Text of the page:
It’s possible to use the same techniques in film projectors for home theaters, but you would need some serious cash. Films use special silver-coated screens that are much better at reflecting light back to the viewing audience. Your television, unfortunately, is not silver-coated. There are, however, two ways to get 3D at home: active and passive.

The most common, active 3D, involves wearing those electronic RoboCop glasses. The glasses are synced up to your television and actively open and close shutters in front of your eyes, allowing only one eye to see the screen at a time. This sounds like a recipe for a stroke, but the shutters move so quickly that they’re hardly noticeable. These shutter lenses are made possible because of the refresh rate on televisions. 3D-enabled televisions have high image refresh rates, meaning the actual image on screen is quickly loaded and reloaded. Through the glasses, you receive one constant image instead of a flicker.


Passive systems are less common but run much like your 3D film. These televisions have a thin, lenticular screen over the standard display. A lenticular screen is made up of a series of incredibly thin magnifying strips that show a slightly different perspective of the screen to each eye, as illustrated above. While this technology doesn’t require bulky, expensive glasses, it can limit the image quality. Essentially, each eye only sees one half of the screen at any given time. For example, if a screen had 100 pixels, 50 pixels would be magnified and sent to the left eye and the other 50 pixels would be magnified and sent to the right eye. In practice, your brain is actually able to put the two images together and retain the entire 100 pixel fidelity.

How It’s Made


3d camera

There is a lot of fancy footwork that goes into creating 3D. The real heavy lifting, however, is all just a matter of geometry and precision. To get a 3D image, you essentially need two versions of the same scene filmed from the precisely correct angle as if your eyes were seeing the same scene. Filmmakers need to triangulate the distance between the two cameras and make sure they are focused on the same object. They also need to zoom and track, or move, at the same speed, otherwise the images won’t sync up. In modern film rigs, these two cameras are bolted into place preventing any unwanted jostling or disparity.

Close-ups, a staple of modern film, are hard to capture in 3D because the cameras need to be extraordinarily close together to mimic the angle of your eyes. To solve this, filmmakers sometimes use mirror rigs. Mirror rigs film through one lens, and that image is then bounced by a tiny internal mirror to another camera where a second image can be recorded. Providing there are no imperfections on the mirror (including scratches, dirt or warping), the close-up will be filmed in 3D.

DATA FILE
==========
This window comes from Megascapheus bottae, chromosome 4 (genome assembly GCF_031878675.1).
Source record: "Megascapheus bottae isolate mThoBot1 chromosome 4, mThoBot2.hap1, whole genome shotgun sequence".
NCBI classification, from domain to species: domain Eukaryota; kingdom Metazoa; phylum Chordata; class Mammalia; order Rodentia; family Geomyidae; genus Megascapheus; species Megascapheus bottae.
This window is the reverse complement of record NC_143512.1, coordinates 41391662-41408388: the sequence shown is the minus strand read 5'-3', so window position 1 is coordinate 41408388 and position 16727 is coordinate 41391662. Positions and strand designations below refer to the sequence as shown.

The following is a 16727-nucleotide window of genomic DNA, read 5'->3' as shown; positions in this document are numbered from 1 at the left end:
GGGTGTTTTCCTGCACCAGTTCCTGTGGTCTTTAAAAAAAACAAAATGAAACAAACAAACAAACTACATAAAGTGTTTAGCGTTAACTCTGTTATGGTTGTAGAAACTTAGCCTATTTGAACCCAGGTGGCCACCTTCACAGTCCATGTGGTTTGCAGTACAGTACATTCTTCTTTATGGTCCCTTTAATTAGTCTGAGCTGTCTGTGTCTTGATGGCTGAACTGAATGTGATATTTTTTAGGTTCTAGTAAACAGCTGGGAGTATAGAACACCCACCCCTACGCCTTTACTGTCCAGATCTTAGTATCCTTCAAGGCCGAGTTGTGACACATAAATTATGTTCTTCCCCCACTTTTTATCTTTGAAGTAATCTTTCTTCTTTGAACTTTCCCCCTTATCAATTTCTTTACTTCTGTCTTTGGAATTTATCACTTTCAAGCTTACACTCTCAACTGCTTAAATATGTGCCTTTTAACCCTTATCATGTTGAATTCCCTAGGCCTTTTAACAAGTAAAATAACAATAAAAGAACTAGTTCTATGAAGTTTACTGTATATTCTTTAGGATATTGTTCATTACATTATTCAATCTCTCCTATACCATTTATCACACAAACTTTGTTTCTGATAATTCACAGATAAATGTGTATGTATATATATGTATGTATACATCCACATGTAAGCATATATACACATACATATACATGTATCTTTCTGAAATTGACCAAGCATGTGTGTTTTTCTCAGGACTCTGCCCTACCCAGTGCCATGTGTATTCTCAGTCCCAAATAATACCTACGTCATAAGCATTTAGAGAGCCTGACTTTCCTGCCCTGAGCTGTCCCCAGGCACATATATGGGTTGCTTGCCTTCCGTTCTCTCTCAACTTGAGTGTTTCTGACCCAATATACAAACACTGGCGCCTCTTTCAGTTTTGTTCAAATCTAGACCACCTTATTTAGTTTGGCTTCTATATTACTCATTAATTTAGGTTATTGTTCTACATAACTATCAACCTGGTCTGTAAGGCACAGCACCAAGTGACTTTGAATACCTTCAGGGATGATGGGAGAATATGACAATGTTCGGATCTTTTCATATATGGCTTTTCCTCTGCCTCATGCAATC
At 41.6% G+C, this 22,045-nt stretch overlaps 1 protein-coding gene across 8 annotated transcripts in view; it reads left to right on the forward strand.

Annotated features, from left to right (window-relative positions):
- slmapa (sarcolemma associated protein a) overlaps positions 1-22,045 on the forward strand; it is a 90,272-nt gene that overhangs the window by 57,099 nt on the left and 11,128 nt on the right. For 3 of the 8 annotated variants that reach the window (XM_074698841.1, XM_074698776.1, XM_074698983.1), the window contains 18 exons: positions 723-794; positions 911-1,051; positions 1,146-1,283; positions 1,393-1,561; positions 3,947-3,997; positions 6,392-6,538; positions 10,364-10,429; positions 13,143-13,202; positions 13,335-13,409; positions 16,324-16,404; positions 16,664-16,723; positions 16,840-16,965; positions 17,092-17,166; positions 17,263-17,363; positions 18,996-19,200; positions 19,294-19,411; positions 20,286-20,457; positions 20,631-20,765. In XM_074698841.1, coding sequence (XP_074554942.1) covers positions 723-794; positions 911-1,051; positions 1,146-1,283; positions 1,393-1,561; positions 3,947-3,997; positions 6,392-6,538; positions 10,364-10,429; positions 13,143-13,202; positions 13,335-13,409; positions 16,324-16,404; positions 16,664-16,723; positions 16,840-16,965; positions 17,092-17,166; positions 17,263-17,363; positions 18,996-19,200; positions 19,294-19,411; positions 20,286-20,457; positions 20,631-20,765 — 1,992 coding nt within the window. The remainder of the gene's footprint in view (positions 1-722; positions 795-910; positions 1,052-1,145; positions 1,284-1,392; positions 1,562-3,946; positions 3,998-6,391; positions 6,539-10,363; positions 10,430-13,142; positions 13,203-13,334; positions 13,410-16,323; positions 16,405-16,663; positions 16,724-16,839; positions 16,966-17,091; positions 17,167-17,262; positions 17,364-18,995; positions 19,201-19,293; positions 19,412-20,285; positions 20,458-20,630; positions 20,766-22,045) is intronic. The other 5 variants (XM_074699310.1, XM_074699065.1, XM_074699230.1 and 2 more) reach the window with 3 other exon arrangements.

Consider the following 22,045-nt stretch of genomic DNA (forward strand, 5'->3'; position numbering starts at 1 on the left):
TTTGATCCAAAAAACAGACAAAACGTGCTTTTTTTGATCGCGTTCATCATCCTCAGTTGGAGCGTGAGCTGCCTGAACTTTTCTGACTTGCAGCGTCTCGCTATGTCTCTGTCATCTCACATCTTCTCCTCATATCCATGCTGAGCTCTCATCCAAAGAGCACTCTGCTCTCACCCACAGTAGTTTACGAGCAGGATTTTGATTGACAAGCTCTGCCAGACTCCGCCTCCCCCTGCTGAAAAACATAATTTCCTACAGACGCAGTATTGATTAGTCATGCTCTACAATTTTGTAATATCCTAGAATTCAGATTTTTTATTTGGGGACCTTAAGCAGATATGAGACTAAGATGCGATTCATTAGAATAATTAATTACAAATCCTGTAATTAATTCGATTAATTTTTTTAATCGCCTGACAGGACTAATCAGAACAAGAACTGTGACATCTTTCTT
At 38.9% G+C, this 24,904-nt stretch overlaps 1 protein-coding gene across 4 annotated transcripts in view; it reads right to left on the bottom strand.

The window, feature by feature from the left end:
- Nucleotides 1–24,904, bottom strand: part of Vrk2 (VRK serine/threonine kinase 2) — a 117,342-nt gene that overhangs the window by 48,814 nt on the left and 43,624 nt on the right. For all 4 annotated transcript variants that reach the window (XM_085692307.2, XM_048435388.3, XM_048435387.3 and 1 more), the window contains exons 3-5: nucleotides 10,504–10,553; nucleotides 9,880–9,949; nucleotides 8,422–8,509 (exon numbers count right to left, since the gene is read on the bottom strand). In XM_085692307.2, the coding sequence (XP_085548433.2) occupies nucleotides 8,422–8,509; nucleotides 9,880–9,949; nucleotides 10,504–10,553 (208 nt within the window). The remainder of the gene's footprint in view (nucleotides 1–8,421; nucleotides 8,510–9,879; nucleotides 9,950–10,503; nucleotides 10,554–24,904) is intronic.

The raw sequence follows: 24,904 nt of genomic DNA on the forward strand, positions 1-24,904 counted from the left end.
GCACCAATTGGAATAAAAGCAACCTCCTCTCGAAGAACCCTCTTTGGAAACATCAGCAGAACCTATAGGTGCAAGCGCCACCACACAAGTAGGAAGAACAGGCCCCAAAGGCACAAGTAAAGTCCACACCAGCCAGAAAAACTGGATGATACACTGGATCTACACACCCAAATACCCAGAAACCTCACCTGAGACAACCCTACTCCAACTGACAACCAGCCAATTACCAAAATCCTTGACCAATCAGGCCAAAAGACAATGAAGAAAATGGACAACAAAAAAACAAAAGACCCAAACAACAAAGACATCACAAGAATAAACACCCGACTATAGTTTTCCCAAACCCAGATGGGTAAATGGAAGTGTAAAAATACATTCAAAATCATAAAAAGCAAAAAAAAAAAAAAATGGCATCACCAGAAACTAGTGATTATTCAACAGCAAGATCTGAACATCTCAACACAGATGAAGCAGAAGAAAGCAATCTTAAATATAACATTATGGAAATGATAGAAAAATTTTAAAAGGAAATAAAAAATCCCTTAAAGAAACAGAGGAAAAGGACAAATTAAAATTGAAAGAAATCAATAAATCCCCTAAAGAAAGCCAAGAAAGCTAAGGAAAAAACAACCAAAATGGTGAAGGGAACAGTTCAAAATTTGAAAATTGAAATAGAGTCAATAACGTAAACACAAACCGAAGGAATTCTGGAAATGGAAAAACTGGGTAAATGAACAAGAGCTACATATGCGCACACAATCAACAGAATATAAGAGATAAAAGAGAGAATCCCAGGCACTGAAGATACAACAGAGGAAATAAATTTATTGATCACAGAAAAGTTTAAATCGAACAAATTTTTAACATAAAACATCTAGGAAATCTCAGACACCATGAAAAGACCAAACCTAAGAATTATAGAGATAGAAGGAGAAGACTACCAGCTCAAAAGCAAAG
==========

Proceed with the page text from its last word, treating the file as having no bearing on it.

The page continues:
Computer Graphics

toy story 3 image

There is a difference between creating three-dimensional graphics and images that appear to be 3D in the theater. Again, it’s all just a matter of some high-tech geometry. To get a movie like Toy Story 3 into 3D, animators create two versions of each frame, one from the perspective of each eye. Because computer-generated movies don’t need cameras, it’s much easier to get perfectly synced images and to fine-tune any mistakes in post-production. The downside is that this technique requires a lot of time and elbow grease to get perfect.

It’s possible to create a 3D video game using the same technique; however, games add their own complications. Films and shows are largely pre-recorded and all have a fixed perspective — you can’t move the camera’s focus or orientation when you’re watching a film. Video games allow you to change the perspective by moving your on-screen character. This creates a labor-intensive problem since animators need to create objects that can be seen in 3D from a variety of angles depending on where the user is looking and moving.

The Future

3D future image

One of the toughest problems to solve with 3D technology is the fundamental halving of any image. Lenticular screens send half the image to each eye, shutter lens glasses physically block one eye from seeing the image, and polarized glasses only send half the displayed light to each eye.

The human eye needs approximately 50 frames per second in order to see film as one continuous image. 3D effectively halves that so each eye would only see 25 frames per second and get some nauseating flicker. Modern technology has been able to significantly up that frame rate (or refresh rate in televisions) so that we can achieve the illusion of 3D.

Advances in computing and memory have also made 3D possible in a number of handheld and consumer products. There are already prototypes for 3D laptops, cameras, camcorders, and a variety of other tech.

nintendo 3ds image

In the coming years, keep a look out for technology that uses autostereoscopy, or 3D that doesn’t require glasses in any way. The Nintendo 3DS, Nintendo’s newest portable 3D gaming device, is one such device. One of its tricks is syncing a lenticular display with its forward-facing camera. By using eye recognition, it can track where the user’s face is and shift the display to accurately display 3D no matter how the user views the screens. Look for autostereoscopy to test the waters on handheld devices before it heads to large format screens.